Posts Tagged: Phacelia
A Bumble Bee Ballet
Ever watched a bumble bee ballet? Bumble bees may look clumsy in flight, but they get the job done. We recently marveled at the yellow-faced bumble...
A yellow-faced bumble bees, Bombus vosnesenskii, heads for Phacelia. (Photo by Kathy Keatley Garvey)
Packing red pollen, this yellow-faced bumble bee targets another Phacelia blossom. (Photo by Kathy Keatley Garvey)
Buzzing and never missing a beat, this bumble bee is a study in movement. (Photo by Kathy Keatley Garvey)
A bumble bee ballet ends where another one begins. (Photo by Kathy Keatley Garvey)
A Hidden Treasure at UC Davis Biodiversity Museum Day
Talk about those tenacious tidy tips. And those picture-perfect phacelias. When you attend the UC Davis Biodiversity Museum Day on Saturday, Feb....
A honey bee foraging on a desert bell, Phacelia campanularia, an annual herb that is native to California. (Photo by Kathy Keatley Garvey)
A sign defines the Biological Orchard and Gardens (BOG). (Photo by Kathy Keatley Garvey)
Bumble Bees: Pollen Power in the Phacelia
Talk about pollen! The bumble bees, Bombus vandykei (as identified by Robbin Thorp, distinguished emeritus professor of entomology at the University...
It's mine--move away! Two bumble bees, species Bombus vandykei, seek the same Phacelia blossom on the UC Davis central campus. (Photo by Kathy Keatley Garvey)
Check out the heavy load of pollen on this bumble bee, Bombus vandykei. (Photo by Kathy Keatley Garvey)
The Phacelia is a plant that native bees, including this native bumble bee, Bombus vandykei, love. (Photo by Kathy Keatley Garvey)
Saddle bags of pure gold? No, golden pollen carried by the Bombus vandykei. (Photo by Kathy Keatley Garvey)
The first thing you notice when you walk up to the Harry H. Laidlaw Jr. Honey Bee Research Facility on Bee Biology Road, UC Davis, are the...
Bumble bee, Bombus vandykei, foraging on phacelia. (Photo by Kathy Keatley Garvey)
Side view of bumble bee, Bombus vandykei. (Photo by Kathy Keatley Garvey)
Competition for the phacelia! (Photo by Kathy Keatley Garvey)
The best of the best
When you drive around Yolo County farmlands, you may see them: a colorful mix of native forbs meant to attract bees and other beneficial insects.
What's a forb? A forb is a broad-leaved herb (as opposed to grass) that commonly grows in a field, prairie, or meadow or alongside farmland.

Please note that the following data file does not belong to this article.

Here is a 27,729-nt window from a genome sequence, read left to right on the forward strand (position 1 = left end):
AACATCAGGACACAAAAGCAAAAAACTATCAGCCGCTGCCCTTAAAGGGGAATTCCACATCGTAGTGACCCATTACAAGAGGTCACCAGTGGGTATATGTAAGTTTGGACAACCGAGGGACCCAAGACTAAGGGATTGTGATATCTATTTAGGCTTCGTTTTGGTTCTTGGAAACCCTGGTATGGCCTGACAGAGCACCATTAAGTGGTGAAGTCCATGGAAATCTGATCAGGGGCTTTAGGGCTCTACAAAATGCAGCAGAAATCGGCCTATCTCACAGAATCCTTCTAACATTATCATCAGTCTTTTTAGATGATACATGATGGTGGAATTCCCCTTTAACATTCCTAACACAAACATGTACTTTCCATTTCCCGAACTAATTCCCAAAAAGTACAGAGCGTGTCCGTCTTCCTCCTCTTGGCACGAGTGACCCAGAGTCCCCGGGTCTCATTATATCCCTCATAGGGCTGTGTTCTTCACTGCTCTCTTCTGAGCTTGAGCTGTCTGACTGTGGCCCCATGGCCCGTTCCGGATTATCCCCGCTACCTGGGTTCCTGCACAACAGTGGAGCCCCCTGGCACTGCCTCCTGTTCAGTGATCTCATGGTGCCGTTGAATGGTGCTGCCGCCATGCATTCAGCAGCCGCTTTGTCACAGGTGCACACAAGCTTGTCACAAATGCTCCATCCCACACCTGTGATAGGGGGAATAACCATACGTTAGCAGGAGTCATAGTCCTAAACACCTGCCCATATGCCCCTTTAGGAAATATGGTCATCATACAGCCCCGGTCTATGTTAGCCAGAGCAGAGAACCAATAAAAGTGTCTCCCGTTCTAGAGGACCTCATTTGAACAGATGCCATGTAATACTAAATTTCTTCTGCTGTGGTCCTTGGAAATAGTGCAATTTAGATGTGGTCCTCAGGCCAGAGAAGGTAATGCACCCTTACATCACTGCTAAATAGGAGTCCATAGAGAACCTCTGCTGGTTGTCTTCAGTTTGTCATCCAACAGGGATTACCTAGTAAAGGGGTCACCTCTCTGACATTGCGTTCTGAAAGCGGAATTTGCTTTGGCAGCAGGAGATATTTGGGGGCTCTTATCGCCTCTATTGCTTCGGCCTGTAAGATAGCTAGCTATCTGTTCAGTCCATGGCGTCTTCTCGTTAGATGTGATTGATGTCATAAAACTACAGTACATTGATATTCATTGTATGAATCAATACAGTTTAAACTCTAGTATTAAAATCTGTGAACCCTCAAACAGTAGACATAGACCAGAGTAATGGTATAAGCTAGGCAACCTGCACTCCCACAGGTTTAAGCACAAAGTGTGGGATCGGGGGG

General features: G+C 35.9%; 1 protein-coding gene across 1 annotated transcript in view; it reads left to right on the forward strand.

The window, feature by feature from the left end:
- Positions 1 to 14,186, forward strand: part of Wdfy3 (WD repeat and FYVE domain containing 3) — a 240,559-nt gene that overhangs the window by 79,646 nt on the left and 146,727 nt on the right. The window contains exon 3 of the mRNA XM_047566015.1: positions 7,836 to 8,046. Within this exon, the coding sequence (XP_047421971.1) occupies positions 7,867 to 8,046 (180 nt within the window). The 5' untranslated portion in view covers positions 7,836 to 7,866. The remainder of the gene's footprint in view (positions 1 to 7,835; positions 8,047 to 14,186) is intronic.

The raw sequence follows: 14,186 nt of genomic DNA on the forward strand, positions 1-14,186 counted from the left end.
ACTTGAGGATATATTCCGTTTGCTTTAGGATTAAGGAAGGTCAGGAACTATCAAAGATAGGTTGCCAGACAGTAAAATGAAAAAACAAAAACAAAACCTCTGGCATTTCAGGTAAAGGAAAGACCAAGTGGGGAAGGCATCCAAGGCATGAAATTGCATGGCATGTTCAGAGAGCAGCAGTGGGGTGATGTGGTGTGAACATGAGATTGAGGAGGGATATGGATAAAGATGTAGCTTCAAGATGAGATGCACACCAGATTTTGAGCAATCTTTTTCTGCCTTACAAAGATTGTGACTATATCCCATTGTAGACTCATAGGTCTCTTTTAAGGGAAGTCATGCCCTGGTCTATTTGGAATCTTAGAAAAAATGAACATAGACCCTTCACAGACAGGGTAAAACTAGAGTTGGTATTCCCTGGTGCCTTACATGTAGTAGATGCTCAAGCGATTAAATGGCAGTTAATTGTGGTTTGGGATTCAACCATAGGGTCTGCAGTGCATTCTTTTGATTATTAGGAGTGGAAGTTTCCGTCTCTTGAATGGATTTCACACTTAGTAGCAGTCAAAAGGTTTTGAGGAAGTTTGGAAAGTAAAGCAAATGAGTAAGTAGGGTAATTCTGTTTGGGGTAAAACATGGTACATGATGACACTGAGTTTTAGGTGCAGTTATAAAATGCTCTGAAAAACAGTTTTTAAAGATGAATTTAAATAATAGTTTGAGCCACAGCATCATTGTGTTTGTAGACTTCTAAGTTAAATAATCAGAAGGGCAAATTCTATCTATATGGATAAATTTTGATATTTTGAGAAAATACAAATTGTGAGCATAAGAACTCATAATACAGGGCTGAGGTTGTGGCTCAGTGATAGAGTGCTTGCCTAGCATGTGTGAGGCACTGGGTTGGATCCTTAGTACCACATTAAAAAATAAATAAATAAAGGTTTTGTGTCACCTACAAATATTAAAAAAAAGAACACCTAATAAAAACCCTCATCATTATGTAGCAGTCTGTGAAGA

What's the best mix of native forbs?
Native pollinator specialist Neal Williams, assistant professor of entomology at the University of California, Davis, and research associate Kimiora Ward are researching which native forbs perform the best.
So far, the plants that have performed the best in their Yolo County trials are:
- Phacelia tanacetifolia,known by its common name, lacy phacelia
- Eschscholzia californica, California golden poppy, the state flower
- Lupinus densiflorus, golden lupine
- Lupinus succulentus, hollowleaf annual lupine or arroyo lupine
- Lupinus formosus, summer or western lupine
- Phacelia californica, California phacelia or rock phacelia
- Trichostema lanceolatum, vinegar weed
- Grindelia camporum, Great Valley gumplant
- Helianthus bolanderi, Bolander's sunflower
Take the lacy phacelia. You often see it planted along crop fields where it is known as a good bee plant. It attracts beneficial insects such a honey bees and syrphid flies (aka hover flies), adding a double bonus to the farmer's land. The syrphid fly is a good biological pest; in its larval stage, it gobbles aphids.
The UC Davis researchers' grant, "'Development and Validation of Protocols for Assessing Functioning of Pollinator Habitat Plantings for Agricultural Settings," is funded by the U.S. Department of Agriculture and is aimed at improving pollinator habitat plantings.
This research should prove invaluable.
As Williams said: "Recent declines in honey bee populations and the threat of losses in pollination service to economically important crops has raised awareness of the importance of restoring and conserving native bee diversity and abundance."
Honey bee heading toward lacy phacelia. (Photo by Kathy Keatley Garvey)